The Single Best Stock for Beginning Investors

With over 5,000 publicly traded companies in the U.S., when you first start investing, the possibilities can seem overwhelming. To make the search for great investments a little easier for beginners, we asked three of our contributors what they think is the single best stock for beginning investors.

The single best stock for beginners is conglomerate Berkshire Hathaway .

Berkshire Hathaway's core business is insurance, and its many insurance subsidiaries are among the best in the world in terms of their diversity, capabilities, and pricing discipline. But Berkshire also has its hands in a number of other industries.

Berkshire invests in and outright buys companies with simple yet solid business models, strong pricing power, and unique competitive advantages. The quality and diversity of Berkshire's holdings helps the conglomerate to perform well in good economic environments and soundly beat the market in recessions.

Further, Berkshire's portfolio trades at a significant discount to the broader market. The S&P 500 is trading at a price-to-book value of 2.8, whereas Berkshire Hathaway is trading at a P/B of 1.5 -- a nearly 46% discount to the broad market.

Not only is the stock arguably undervalued, but you also get:

  • A diversified portfolio of market leading companies such as Wells-Fargo, American Express, Coca-Cola, IBM, and many more.
  • The opportunity to invest alongside some of the best investors in the world -- that is, Warren Buffett and Charlie Munger, who both have stunning track records of outperforming the broader stock market.
  • Access to the Berkshire Hathaway annual meeting in Omaha, Neb., where you can meet other Berkshire shareholders and value-investing enthusiasts.

If you want some insight into how Buffett runs his company, you can read his famous annual letters to shareholders, which are essentially a complete business education in their own right. They will perhaps contain more information than you will know what to do with as a beginning investor, but you can revisit their timeless investing lessons over and over.

Dan CaplingerOne type of stock that makes a good choice for beginning investors the kind that represents an entire industry. Integrated oil major Chevron is a great example of such a company, because it spans the gamut of energy operations, providing insight into multiple facets of the oil and gas industry.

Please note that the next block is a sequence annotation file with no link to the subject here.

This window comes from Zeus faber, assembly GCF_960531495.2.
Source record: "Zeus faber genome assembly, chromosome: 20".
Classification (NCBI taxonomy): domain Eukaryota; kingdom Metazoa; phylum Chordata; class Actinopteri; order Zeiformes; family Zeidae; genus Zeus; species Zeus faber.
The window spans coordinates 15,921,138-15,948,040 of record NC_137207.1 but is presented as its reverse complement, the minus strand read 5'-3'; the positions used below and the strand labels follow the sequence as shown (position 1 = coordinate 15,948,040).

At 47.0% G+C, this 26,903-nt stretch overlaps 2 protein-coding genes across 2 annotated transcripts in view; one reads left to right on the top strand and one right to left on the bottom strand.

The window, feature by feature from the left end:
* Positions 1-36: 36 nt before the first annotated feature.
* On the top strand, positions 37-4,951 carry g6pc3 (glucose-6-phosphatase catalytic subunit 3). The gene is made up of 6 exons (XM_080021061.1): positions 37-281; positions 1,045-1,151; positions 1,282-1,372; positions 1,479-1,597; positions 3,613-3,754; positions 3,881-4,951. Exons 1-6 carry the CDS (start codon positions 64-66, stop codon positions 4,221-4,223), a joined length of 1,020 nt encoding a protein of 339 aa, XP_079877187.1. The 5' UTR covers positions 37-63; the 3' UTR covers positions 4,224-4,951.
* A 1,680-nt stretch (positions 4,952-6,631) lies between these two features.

Chevron's wide-ranging businesses are involved in every aspect of oil and gas operations. Its extensive exploration operations deal with harsh weather conditions on land and challenging environments in ultra-deepwater drilling. Chevron produces energy products and transports them through an extensive network of pipelines. It has its own refining capacity to convert crude oil into much-needed petroleum products, and it markets gasoline under its own brand name, as well as other brands.

With the energy industry suffering from low oil prices, Chevron shares have seen their price decline substantially. Yet in the long run, energy prices tend to be cyclical, making now a good time for beginners to consider investing in Chevron. New shareholders shouldn't expect a quick turnaround from the energy markets, but when it comes, Chevron should reward them well for their patience -- and give them a solid education on the energy sector in general.

The best kind of stock for new investors is one that is easy to understand and has solid long-term prospects -- and VF Corp has these qualities in spades. To start, VF Corp is the company behind more than a dozen popular outdoor and fashion names that appeal to a wide array of potential consumers, including Wrangler, Timberland, Vans, and 7 For All Mankind to name a few.

VF management is focusing the company's resources on aggressive growth in the U.S. and abroad, and those efforts are paying off in a big way. The company has grown sales from $7.7 billion in 2010 to $12.28 billion in 2014, and it has plans to grow by 38% to $17 billion by 2017. At the same time, the company's increasing scale is leading to higher gross and operating margins, leading earnings to grow faster than sales:

VFC Revenue (TTM) data by YCharts.

Since the end of the recession, VF Corp stock has destroyed the market's return, more than tripling the total returns of the S&P 500. Add in a decades-long history of regular dividend increases and a great leadership team that has executed on its strategy for growth, and VF Corp is a perfect place for new investors to get started.

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Dan Caplinger owns shares of Berkshire Hathaway. Dan Dzombak has no position in any stocks mentioned and writes about happiness. Jason Hall owns shares of American Express, Berkshire Hathaway, Coca-Cola, and Wells Fargo. The Motley Fool recommends American Express, Berkshire Hathaway, Chevron, Coca-Cola, and Wells Fargo. The Motley Fool owns shares of Berkshire Hathaway, International Business Machines, and Wells Fargo and has the following options: long January 2016 $37 calls on Coca-Cola, short January 2016 $37 puts on Coca-Cola, short April 2015 $57 calls on Wells Fargo, and short April 2015 $52 puts on Wells Fargo. Try any of our Foolish newsletter services free for 30 days. We Fools may not all hold the same opinions, but we all believe that considering a diverse range of insights makes us better investors. The Motley Fool has a disclosure policy.

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